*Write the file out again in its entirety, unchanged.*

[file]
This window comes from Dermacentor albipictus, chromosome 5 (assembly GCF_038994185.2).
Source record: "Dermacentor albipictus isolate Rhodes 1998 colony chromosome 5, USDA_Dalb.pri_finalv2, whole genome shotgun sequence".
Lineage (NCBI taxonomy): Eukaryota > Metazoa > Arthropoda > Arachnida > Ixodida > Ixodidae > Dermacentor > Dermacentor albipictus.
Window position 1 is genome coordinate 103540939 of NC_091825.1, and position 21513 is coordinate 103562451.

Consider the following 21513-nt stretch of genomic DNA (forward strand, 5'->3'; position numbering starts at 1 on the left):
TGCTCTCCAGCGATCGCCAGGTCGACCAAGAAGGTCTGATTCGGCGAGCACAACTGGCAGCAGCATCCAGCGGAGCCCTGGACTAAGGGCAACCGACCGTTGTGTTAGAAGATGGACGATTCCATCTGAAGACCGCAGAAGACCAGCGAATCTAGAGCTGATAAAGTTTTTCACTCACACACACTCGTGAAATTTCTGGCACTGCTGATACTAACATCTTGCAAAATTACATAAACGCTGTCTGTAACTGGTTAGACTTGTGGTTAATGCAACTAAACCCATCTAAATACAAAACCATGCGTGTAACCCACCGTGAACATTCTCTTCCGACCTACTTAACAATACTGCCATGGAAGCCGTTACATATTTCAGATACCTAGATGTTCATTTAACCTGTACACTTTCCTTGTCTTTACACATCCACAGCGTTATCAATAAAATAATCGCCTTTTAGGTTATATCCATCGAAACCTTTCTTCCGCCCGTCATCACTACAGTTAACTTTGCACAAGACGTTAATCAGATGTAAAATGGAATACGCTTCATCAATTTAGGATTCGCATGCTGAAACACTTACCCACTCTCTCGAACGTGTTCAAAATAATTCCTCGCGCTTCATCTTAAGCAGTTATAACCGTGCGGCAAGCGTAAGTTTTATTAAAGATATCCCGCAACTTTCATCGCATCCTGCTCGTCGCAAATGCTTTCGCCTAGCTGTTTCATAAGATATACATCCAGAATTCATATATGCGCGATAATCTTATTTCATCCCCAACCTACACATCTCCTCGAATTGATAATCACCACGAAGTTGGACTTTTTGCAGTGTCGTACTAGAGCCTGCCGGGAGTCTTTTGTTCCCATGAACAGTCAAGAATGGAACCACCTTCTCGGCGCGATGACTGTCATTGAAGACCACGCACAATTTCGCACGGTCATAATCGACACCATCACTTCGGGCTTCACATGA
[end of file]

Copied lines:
This window comes from Dermacentor albipictus, chromosome 5 (assembly GCF_038994185.2).
Source record: "Dermacentor albipictus isolate Rhodes 1998 colony chromosome 5, USDA_Dalb.pri_finalv2, whole genome shotgun sequence".
Lineage (NCBI taxonomy): Eukaryota > Metazoa > Arthropoda > Arachnida > Ixodida > Ixodidae > Dermacentor > Dermacentor albipictus.
Window position 1 is genome coordinate 103540939 of NC_091825.1, and position 21513 is coordinate 103562451.

Consider the following 21513-nt stretch of genomic DNA (forward strand, 5'->3'; position numbering starts at 1 on the left):
TGCTCTCCAGCGATCGCCAGGTCGACCAAGAAGGTCTGATTCGGCGAGCACAACTGGCAGCAGCATCCAGCGGAGCCCTGGACTAAGGGCAACCGACCGTTGTGTTAGAAGATGGACGATTCCATCTGAAGACCGCAGAAGACCAGCGAATCTAGAGCTGATAAAGTTTTTCACTCACACACACTCGTGAAATTTCTGGCACTGCTGATACTAACATCTTGCAAAATTACATAAACGCTGTCTGTAACTGGTTAGACTTGTGGTTAATGCAACTAAACCCATCTAAATACAAAACCATGCGTGTAACCCACCGTGAACATTCTCTTCCGACCTACTTAACAATACTGCCATGGAAGCCGTTACATATTTCAGATACCTAGATGTTCATTTAACCTGTACACTTTCCTTGTCTTTACACATCCACAGCGTTATCAATAAAATAATCGCCTTTTAGGTTATATCCATCGAAACCTTTCTTCCGCCCGTCATCACTACAGTTAACTTTGCACAAGACGTTAATCAGATGTAAAATGGAATACGCTTCATCAATTTAGGATTCGCATGCTGAAACACTTACCCACTCTCTCGAACGTGTTCAAAATAATTCCTCGCGCTTCATCTTAAGCAGTTATAACCGTGCGGCAAGCGTAAGTTTTATTAAAGATATCCCGCAACTTTCATCGCATCCTGCTCGTCGCAAATGCTTTCGCCTAGCTGTTTCATAAGATATACATCCAGAATTCATATATGCGCGATAATCTTATTTCATCCCCAACCTACACATCTCCTCGAATTGATAATCACCACGAAGTTGGACTTTTTGCAGTGTCGTACTAGAGCCTGCCGGGAGTCTTTTGTTCCCATGAACAGTCAAGAATGGAACCACCTTCTCGGCGCGATGACTGTCATTGAAGACCACGCACAATTTCGCACGGTCATAATCGACACCATCACTTCGGGCTTCACATGA